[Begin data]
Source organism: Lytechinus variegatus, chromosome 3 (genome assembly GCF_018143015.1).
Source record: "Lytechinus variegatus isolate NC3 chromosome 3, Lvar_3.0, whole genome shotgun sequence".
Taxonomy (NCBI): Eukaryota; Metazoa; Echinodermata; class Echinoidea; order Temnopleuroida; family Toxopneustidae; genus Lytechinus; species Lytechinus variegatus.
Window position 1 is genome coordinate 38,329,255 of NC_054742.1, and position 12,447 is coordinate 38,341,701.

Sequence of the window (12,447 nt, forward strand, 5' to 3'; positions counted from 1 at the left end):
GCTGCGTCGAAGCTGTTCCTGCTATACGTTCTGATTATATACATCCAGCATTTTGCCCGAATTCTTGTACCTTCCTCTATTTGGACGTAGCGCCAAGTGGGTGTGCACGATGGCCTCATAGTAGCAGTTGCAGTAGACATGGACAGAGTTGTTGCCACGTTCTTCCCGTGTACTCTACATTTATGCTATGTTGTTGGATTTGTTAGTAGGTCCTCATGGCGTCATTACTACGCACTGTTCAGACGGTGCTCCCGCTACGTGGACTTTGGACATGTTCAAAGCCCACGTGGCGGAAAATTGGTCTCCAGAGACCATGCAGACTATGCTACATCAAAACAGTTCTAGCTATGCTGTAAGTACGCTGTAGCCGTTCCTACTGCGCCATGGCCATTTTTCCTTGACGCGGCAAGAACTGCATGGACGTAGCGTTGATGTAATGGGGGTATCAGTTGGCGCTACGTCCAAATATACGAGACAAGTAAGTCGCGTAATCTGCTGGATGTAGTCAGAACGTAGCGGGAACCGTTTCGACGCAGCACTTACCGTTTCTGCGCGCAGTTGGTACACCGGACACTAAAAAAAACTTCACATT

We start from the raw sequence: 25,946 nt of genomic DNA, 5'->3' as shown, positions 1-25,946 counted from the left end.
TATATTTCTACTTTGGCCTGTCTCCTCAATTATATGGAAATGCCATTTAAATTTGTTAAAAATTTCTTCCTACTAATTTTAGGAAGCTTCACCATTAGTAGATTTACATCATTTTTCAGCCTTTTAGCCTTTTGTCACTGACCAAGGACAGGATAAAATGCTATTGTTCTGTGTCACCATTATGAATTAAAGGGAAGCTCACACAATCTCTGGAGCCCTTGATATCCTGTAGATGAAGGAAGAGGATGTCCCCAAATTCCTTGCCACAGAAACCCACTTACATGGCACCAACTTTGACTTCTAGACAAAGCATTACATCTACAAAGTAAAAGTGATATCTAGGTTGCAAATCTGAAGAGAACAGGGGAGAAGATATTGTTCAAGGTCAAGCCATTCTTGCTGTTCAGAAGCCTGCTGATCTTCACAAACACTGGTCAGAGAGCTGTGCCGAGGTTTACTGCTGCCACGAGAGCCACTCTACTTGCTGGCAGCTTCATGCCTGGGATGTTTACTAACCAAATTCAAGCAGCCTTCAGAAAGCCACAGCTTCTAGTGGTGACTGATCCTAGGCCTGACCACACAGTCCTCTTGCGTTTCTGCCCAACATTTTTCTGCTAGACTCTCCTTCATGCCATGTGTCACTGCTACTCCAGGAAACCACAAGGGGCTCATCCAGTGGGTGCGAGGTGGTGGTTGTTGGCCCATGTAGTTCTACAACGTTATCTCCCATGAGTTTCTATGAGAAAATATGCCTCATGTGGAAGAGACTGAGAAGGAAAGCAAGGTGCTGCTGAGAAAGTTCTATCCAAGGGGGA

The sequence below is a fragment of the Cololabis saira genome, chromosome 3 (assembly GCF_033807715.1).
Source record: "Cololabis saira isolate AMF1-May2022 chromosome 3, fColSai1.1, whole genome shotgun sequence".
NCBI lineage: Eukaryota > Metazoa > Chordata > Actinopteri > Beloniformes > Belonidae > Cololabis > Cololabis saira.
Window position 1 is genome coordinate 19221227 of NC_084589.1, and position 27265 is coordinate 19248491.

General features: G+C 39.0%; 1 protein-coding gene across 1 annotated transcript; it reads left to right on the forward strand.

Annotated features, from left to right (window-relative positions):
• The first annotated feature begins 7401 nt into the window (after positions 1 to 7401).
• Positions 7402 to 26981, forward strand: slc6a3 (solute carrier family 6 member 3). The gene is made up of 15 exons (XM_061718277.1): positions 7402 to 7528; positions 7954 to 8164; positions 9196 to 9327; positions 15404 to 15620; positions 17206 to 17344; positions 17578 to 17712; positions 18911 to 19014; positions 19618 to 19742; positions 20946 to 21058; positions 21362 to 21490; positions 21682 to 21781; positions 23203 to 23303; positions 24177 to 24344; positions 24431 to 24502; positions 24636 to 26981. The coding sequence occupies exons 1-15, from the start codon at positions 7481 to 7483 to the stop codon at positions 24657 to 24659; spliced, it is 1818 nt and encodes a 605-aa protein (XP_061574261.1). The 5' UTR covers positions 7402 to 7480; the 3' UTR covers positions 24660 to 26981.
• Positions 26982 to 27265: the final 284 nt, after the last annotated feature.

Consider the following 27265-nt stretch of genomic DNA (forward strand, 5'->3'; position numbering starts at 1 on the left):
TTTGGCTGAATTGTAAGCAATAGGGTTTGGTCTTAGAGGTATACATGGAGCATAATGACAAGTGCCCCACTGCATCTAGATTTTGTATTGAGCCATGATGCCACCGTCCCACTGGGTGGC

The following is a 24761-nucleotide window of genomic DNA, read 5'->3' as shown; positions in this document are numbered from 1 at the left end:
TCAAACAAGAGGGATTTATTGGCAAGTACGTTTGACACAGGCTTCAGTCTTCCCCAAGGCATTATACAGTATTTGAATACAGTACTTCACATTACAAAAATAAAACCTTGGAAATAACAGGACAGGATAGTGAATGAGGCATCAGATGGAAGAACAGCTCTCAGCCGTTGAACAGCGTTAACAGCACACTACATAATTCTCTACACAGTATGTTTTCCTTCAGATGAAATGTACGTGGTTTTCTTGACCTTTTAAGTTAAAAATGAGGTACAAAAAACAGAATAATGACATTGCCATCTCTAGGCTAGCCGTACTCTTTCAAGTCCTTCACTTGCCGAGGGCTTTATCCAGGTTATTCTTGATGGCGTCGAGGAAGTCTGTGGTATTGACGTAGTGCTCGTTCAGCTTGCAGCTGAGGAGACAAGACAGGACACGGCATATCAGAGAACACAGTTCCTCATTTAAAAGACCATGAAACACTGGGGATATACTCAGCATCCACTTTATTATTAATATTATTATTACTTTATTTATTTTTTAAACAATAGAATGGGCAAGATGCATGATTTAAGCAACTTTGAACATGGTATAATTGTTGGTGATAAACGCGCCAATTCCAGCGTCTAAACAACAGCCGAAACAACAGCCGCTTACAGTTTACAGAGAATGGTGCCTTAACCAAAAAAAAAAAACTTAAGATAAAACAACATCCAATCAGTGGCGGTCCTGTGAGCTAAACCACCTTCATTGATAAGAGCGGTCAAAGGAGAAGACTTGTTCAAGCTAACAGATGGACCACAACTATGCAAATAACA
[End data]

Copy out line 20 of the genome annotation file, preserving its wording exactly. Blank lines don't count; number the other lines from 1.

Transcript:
The following is a 24761-nucleotide window of genomic DNA, read 5'->3' as shown; positions in this document are numbered from 1 at the left end: